When working for hours in the rain, it’s unsurprisingly quite difficult to stay dry without proper rain protection.
In my opinion there are 3 types of rain production that I consider essential equipment:
- Equipment Covers, and
For most types of production equipment, there are usually specialty rain covers made for cameras, audio bags, slates, and more. In a pinch a trash bag or shower curtain cut to fit and taped can work.
For whole cart covers, large plastic bags work as a temporary emergency cover. Staying comfortable while working on set is a priority, so if you work in the field often it’s worth investing in waterproof shoes, a high quality rain jacket, and rain pants.
Shelters are a great way to cover carts and equipment, as well as provide a place for crew to get out of the elements.
While pop up tents are definitely a great option, one of my best investments was my Insulated Ice Fishing Tent.
It’s easy to set up quickly, completely blacked out inside, has openable windows and vents, open floor for carts, and is actually quite warm in the winter.
One of the most likely times for gear to get damaged is in transit. If you are investing a substantial amount of money into equipment like cameras, monitors, or audio equipment, it’s only common sense you would have a case to protect the investment.
Hard cases offer exceptional protection, but can get quite heavy.
Soft cases aren’t as durable, but can be great for accessories that don’t require a ton of protection like cabling. Cases and the organization scheme around them is a very personalized thing, but I prefer Pelican Cases, though SKB makes some great options too.
Doing production sound, I find a modular approach works well for me, allowing me to scale my kit based on the shoot’s needs.
Case organization can also be a great way on set to be able to keep track of equipment. If each piece of equipment has a specific spot, it’s easy to do a quick visual inspection to make sure it’s all there before wrapping out of a location.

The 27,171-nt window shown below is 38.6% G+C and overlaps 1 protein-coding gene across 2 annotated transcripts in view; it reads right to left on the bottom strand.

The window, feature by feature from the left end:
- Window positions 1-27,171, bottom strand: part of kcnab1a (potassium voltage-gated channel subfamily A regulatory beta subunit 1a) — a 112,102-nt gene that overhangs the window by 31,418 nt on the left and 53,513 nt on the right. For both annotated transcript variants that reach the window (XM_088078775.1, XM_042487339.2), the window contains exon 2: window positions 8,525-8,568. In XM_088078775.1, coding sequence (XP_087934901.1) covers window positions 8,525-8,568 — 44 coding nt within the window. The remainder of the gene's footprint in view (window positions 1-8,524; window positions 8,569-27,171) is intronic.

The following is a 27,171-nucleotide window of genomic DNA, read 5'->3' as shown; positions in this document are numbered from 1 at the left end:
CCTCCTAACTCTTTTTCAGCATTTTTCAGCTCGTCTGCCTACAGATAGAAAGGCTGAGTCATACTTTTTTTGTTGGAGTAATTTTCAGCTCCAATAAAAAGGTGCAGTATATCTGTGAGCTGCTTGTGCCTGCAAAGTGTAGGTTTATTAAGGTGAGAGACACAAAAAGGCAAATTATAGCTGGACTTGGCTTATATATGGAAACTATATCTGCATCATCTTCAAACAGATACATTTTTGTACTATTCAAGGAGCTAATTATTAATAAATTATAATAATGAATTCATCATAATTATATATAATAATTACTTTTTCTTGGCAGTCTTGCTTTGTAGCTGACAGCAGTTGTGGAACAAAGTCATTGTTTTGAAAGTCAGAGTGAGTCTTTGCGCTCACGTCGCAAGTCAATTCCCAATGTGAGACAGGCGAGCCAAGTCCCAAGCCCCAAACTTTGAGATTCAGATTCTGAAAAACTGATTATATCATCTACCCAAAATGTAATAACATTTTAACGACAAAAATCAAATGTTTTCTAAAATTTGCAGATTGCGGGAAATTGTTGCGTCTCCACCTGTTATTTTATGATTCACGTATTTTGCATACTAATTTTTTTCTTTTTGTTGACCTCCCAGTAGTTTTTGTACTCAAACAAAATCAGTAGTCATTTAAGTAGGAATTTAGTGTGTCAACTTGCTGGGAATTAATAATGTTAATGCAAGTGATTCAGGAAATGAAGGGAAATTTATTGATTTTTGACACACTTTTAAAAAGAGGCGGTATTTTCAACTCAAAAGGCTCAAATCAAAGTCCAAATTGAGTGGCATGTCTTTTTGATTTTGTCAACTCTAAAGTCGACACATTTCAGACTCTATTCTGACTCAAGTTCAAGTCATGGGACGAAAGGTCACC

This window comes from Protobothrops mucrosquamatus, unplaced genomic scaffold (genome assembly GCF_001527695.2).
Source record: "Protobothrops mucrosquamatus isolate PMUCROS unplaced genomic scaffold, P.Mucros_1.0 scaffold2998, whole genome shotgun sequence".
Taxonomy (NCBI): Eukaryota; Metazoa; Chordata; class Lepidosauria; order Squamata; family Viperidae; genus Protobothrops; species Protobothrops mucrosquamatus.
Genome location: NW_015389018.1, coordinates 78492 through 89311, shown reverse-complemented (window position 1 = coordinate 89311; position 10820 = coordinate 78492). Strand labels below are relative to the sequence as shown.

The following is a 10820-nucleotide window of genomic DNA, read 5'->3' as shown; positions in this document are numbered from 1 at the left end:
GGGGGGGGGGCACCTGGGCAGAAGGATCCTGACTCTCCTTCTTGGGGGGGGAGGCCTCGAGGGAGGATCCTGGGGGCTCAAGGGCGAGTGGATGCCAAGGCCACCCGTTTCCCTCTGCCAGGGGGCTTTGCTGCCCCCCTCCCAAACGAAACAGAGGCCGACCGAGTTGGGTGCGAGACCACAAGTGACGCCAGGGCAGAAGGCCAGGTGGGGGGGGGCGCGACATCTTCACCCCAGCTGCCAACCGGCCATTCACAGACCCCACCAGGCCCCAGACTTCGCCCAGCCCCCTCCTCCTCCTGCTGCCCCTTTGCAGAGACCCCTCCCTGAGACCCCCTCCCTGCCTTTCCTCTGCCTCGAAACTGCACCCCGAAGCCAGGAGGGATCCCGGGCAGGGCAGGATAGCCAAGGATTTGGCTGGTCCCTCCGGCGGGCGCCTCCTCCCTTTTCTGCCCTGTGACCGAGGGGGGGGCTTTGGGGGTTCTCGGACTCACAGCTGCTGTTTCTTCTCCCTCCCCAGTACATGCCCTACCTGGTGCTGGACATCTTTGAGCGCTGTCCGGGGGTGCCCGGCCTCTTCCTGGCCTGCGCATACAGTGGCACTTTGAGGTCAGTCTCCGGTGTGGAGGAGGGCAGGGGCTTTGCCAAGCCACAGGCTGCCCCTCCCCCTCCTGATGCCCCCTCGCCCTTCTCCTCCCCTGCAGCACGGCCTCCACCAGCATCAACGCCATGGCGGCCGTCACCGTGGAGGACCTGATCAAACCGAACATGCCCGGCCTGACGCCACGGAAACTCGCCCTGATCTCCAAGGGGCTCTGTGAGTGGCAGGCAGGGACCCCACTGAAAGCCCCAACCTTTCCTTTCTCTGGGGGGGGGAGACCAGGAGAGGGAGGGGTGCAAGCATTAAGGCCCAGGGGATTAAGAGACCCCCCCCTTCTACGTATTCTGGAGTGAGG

It’s really hard to express how useful tape truly is in production. It’s used by every department, for everything from taping down cabling and carpets, to talent marks, labeling media cards, mounting lavaliers & plant mics, set decoration, holding light modifiers, and much more.
There a a lot of different types of tapes you’ll see on set:
- Paper (in a variety of colors),
- Console Tape (Artists Tape),
- Electrical Tape,
- Adhesive Backed Velcro,
- Pressure Sensitive Adhesive (i.e. Joe’s Sticky Stuff),
- Mole Skin,
- Wig Tape,
- Vinyl Duct Tape, and several other specialty tapes.
Gaff, or Gaffers tape, is the real hero of the tape world, it’s ability to not leave residue makes it the most commonly used tape on set. It’s great for running cabling safely, holding gels in frames, or really any other time you just need to tape two things together.
Anytime damage is a concern with applying tape to surfaces like paint, paper tape is a great gentle choice.
Because paper tape is available in a wide variety of colors, it also makes a great choice for talent marks since each actor or actress can be assigned their own color.
Console tape is great for labeling, it’s white so black permanent mark is easily legible on it, and it is removable without leaving residue.
Console tape is a great option for labeling mixer channels, the slate, media, or anything else.
Velcro is a quick and clean way to mount accessories on camera builds, such as timecode boxes, power splitters, audio receivers, or video transmitters.
If you’ve never used pressure sensitive adhesive you’ll be blown away at how strong it is.
The more pressure you put into it when mounting something the stronger the hold is. This makes it great for mounting things like picture frames to walls without putting a hole into the drywall.
Mole Skin and Wig Tape are both excellent choices for hiding lavalier mics under clothing.
While I try to avoid using vinyl duct tape in most scenarios, where it does excel over other options like gaff tape is adhering to wet and especially dirty surfaces.
Henri Rapp is a freelance Production Sound Recordist based in Cleveland, Ohio. Passionate about capturing great quality audio, I’ve been recording for more than a decade.
Starting at Bad Racket Recording Studios producing music, I have since transitioned to predominately doing sound for Film, TV, & Commercials.